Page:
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Posts Tagged ‘Winrock International’

The American Carbon Registry (ARC) is part of Winrock International, a philanthropic, nonprofit organization that works to empower disadvantaged communities, increase economic opportunities, and sustain natural resources.

ARC logoSpecifically, the ARC was founded in 1996 as the first voluntary greenhouse gas registry in the world. It utilizes market forces to make it economically advantageous to reduce greenhouse gas emissions.

This week, the ARC presented a number of leading individuals and organizations with awards to recognize their important contributions to curbing greenhouse gas emissions, and so work to limit the impacts of global warming.

Delta Conservancy Logo 3One of the awards presented was the Innovation Award that recognizes efforts that are based on ACR’s guiding principles of innovation, quality and excellence. This year, the Innovation Award went to a group of organizations that helped to create a carbon registry methodology for the restoration of California deltaic and coastal wetlands. The lead agency among those organizations was the Sacramento-San-Joaquin Delta Conservancy!

Here is an excerpt from the ARC’s award announcement. The full announcement can be found here.

“The Innovation award was presented to the developers of two landmark methodologies, one for California wetland restoration and the other for the transition to low global warming potential foams.

ACR honored the Sacramento-San Joaquin Delta Conservancy as the lead agency, HydroFocus as the lead author and both U.C. Berkeley and Tierra Resources for technical support for the development of the methodology for the Restoration of California Deltaic and Coastal Wetlands. Funding for the methodology was provided by the California Coastal Conservancy, Department of Water Resources, U.S. Department of Energy, U.S. Department of Agriculture, the Metropolitan Water District and the Sacramento Municipal Utility District (SMUD).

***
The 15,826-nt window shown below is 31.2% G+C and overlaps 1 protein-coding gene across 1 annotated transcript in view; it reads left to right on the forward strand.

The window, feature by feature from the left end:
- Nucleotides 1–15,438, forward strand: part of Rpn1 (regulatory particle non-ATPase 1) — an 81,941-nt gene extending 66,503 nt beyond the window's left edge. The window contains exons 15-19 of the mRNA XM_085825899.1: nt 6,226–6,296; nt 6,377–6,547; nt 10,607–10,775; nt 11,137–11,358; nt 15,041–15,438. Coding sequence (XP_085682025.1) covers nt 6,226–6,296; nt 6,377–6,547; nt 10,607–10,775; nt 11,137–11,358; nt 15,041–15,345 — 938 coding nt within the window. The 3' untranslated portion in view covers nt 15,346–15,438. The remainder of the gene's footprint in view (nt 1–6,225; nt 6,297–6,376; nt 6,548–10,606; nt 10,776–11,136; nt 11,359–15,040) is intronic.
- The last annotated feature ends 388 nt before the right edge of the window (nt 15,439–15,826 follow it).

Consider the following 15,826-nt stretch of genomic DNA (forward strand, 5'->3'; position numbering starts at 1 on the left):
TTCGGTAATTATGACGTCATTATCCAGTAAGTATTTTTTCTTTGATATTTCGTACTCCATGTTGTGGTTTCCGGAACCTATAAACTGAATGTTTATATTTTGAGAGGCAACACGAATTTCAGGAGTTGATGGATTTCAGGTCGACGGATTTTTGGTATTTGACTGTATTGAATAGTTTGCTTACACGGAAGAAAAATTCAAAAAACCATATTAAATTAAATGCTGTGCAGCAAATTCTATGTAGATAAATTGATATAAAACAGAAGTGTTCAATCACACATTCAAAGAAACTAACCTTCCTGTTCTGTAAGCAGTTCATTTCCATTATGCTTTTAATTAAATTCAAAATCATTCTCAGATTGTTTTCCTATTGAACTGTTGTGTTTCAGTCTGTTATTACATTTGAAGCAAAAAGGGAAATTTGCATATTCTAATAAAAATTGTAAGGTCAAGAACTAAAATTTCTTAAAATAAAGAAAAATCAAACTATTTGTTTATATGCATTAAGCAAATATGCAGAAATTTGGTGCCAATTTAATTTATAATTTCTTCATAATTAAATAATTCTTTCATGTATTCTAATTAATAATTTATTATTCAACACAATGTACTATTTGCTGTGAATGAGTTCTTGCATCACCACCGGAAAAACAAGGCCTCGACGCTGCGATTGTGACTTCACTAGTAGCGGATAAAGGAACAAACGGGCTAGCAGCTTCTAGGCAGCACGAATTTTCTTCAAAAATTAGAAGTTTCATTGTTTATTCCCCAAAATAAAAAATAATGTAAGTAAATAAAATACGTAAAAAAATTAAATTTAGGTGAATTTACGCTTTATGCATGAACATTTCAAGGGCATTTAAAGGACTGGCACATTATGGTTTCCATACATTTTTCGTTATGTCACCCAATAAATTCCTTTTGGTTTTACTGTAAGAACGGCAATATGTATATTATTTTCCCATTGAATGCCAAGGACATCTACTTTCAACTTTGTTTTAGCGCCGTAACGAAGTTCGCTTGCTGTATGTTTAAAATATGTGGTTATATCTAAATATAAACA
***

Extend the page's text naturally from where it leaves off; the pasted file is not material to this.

In the San Francisco Bay Area, more than 90 percent of historic tidal wetlands disappeared in the last 150 years. Over 2.5 billion cubic meters of organic soils have disappeared since delta islands were first diked and drained for agriculture in the late 1800s, resulting in land subsidence up to 25 feet below sea level. Drained and cultivated organic soils in the delta continue to oxidize, subside and emit an estimated one to two million metric tons of CO2-equivalent annually — equal to annual emissions from over 300,000 passenger vehicles.

We have been pleased to work with ACR and other partners on this methodology and appreciate the recognition,” said Steve Deverel, president of HydroFocus. “Restoration activities that rebuild subsided lands are critical to long-term ecosystem sustainability, are important to reducing the risk of levy failure and sea level rise, and are a significant source of GHG emissions reductions.

“State and federal funding remains insufficient to address land subsidence that threatens the California water system, and carbon market revenues could help fill the funding gap,” added Campbell Ingram, executive officer of the Sacramento-San Joaquin Delta Conservancy. ”The new ACR methodology provides an incentive to landowners in the Sacramento-San Joaquin Delta, Suisun Marsh and other historically natural wetland areas in California to convert their most subsided and marginal agricultural lands to wetlands, or to produce wetlands crops such as rice, which will stop land subsidence and reverse it over time.” 

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